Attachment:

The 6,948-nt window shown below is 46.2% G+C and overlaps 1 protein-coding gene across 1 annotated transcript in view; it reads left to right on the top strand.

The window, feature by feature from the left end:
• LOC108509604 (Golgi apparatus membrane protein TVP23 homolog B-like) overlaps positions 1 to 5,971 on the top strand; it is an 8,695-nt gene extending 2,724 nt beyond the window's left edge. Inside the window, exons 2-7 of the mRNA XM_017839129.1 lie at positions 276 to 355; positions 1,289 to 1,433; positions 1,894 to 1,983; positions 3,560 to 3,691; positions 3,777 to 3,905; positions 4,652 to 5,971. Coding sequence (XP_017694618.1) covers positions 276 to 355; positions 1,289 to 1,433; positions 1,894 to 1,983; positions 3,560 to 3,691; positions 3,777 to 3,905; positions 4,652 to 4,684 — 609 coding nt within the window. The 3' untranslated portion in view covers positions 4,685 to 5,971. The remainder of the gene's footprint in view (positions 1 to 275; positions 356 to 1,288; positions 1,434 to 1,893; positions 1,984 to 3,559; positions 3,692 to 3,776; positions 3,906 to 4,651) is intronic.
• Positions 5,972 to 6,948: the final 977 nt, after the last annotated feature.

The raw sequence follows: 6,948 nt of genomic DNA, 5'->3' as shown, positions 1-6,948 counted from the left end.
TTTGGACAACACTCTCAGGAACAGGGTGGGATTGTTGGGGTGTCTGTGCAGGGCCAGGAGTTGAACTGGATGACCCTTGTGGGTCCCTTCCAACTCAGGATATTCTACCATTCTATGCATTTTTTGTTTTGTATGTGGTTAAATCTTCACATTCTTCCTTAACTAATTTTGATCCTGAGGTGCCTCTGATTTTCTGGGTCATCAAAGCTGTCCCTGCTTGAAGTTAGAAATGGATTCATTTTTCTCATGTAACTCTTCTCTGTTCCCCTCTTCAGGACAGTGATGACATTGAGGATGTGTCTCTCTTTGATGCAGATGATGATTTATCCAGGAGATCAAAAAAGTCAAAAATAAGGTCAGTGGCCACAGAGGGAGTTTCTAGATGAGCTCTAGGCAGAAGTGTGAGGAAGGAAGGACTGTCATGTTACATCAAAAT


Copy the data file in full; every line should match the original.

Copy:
The 6,948-nt window shown below is 46.2% G+C and overlaps 1 protein-coding gene across 1 annotated transcript in view; it reads left to right on the top strand.

The window, feature by feature from the left end:
• LOC108509604 (Golgi apparatus membrane protein TVP23 homolog B-like) overlaps positions 1 to 5,971 on the top strand; it is an 8,695-nt gene extending 2,724 nt beyond the window's left edge. Inside the window, exons 2-7 of the mRNA XM_017839129.1 lie at positions 276 to 355; positions 1,289 to 1,433; positions 1,894 to 1,983; positions 3,560 to 3,691; positions 3,777 to 3,905; positions 4,652 to 5,971. Coding sequence (XP_017694618.1) covers positions 276 to 355; positions 1,289 to 1,433; positions 1,894 to 1,983; positions 3,560 to 3,691; positions 3,777 to 3,905; positions 4,652 to 4,684 — 609 coding nt within the window. The 3' untranslated portion in view covers positions 4,685 to 5,971. The remainder of the gene's footprint in view (positions 1 to 275; positions 356 to 1,288; positions 1,434 to 1,893; positions 1,984 to 3,559; positions 3,692 to 3,776; positions 3,906 to 4,651) is intronic.
• Positions 5,972 to 6,948: the final 977 nt, after the last annotated feature.

The raw sequence follows: 6,948 nt of genomic DNA, 5'->3' as shown, positions 1-6,948 counted from the left end.
TTTGGACAACACTCTCAGGAACAGGGTGGGATTGTTGGGGTGTCTGTGCAGGGCCAGGAGTTGAACTGGATGACCCTTGTGGGTCCCTTCCAACTCAGGATATTCTACCATTCTATGCATTTTTTGTTTTGTATGTGGTTAAATCTTCACATTCTTCCTTAACTAATTTTGATCCTGAGGTGCCTCTGATTTTCTGGGTCATCAAAGCTGTCCCTGCTTGAAGTTAGAAATGGATTCATTTTTCTCATGTAACTCTTCTCTGTTCCCCTCTTCAGGACAGTGATGACATTGAGGATGTGTCTCTCTTTGATGCAGATGATGATTTATCCAGGAGATCAAAAAAGTCAAAAATAAGGTCAGTGGCCACAGAGGGAGTTTCTAGATGAGCTCTAGGCAGAAGTGTGAGGAAGGAAGGACTGTCATGTTACATCAAAAT